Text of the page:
What smells do cats hate?
Cats communicate through their sense of smell, though they also use scent to learn about their environment. So, it’s not surprising that cats have a super sensitive nose!
If you’re hoping to deter toileting tabbies from visiting your garden, using strong smells may work. However, some substances are toxic to cats and should never be used around them.
It’s also useful for pawrents to know the smells cats hate, to avoid upsetting their feline friends at home!
Lavender is a lovely, calming scent to many of us, but to moggies it smells terrible. Even the most curious cats can’t stand the smell and will avoid lavender plants where possible - fortunately, as eating lavender is poisonous to them. If you do think your cat has eaten lavender though, please get in touch with your vet as soon as possible to prevent liver damage in your feline friend.
Please don’t plant lavender when trying to keep cats out of your garden.
Peppermint contains a substance called salicylate, which is toxic to cats, and most moggies will avoid peppermint because they think it pongs. However, there’s something extra in peppermint that smells a little like catnip, which can attract some.
Planting peppermint should be avoided when trying to keep cats away.
Marigolds might stink to most feline friends but many cats don’t mind these brightly coloured flowers. This means marigolds aren’t likely to stop cats doing business in your garden!
Another plant that smells foul to felines is eucalyptus. Just like lavender and peppermint, eucalyptus is poisonous to cats and shouldn’t be used to keep cats away from the garden.
Remember: Check any calming plug-ins or essential oil diffusers and other sprays and make sure you avoid any that include eucalyptus oil.
While the sweet scents of oranges, lemons, and other citrus fruits may be appealing to us, they’re disgusting to cats. The good news is you can safely use citrus peel around your favourite flowers to keep toileting tomcats at bay.
You may have seen some videos on social media of ‘cats vs cucumbers’; well, our feline friends detest the smell of bananas too, and it sends them… bananas!
Pawrents who use vinegar as part of a chemical-free cleaning routine may already know that cats can’t stand the stuff. Vinegar has a sour smell that makes many moggies stay away from it. In fact, some cats might mark areas cleaned with vinegar, just to get rid of the strong scent!
Ever wondered why your cuddly cat runs a mile when you pour a morning cup of coffee?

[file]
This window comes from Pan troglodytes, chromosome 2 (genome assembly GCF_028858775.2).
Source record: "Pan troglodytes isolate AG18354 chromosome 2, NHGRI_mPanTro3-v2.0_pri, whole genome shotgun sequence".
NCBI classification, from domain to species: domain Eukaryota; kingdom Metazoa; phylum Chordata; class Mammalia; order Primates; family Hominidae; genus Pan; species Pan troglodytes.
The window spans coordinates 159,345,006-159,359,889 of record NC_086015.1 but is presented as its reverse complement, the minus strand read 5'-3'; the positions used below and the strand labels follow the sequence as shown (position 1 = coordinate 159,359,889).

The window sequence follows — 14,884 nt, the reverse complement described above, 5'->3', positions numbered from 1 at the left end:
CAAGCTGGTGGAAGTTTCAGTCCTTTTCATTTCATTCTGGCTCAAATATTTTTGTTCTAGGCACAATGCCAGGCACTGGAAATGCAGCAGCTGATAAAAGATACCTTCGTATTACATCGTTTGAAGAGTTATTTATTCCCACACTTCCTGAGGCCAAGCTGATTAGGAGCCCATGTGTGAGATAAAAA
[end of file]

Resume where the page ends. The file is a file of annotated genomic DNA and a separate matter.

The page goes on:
Cats can’t stand coffee. It’s thought that the potent smell of coffee has something to do with caffeine being toxic to felines. So, make sure you don’t leave your cat unattended around your morning fuel, just in case!
Sometimes, a cat’s supremely sensitive sense of smell works against pet parents. Plenty of cats won’t touch food that’s slightly spoiled. And by ‘spoiled’ we’re including food that contains medicine, or a worming tablet, which most cats detest!
Many moggies will turn their nose up at food that’s been sat in their bowl, too. While it can seem wasteful, wet cat food shouldn’t be allowed to sit out for more than an hour or two before being thrown away, especially in the summer.
Dirty litter trays
Nobody likes a dirty environment, so if their favourite place to poop is pongy, it’s fair for felines to want to avoid it.
Other smells cats hate
There are many other scents that are offensive to our feline friends, including:
- Geranium (toxic).
- Cinnamon (can be toxic in big amounts).
- Tea tree (toxic).
- Pine (toxic).
- Chilli powder (harmful).
- Menthol (toxic).
Remember: If you think your cat might have swallowed something poisonous, contact your vet straight away.
Here are some signs your feline friend may have eaten something toxic:
- Extremely itchy skin.
- Refusal to eat.
Although spreading scents in your garden might prevent curious cats from pooping there, remember that cats have the right to roam by law and are legally allowed to visit your garden. It is also an offence, under the Animal Welfare Act 2006, to harm a cat in any way (even by accident). So, we should never use harmful plants and/or products to keep cats away.
If you’d like advice about safely dealing with pooping toms visiting your garden, have a chat with your local vet!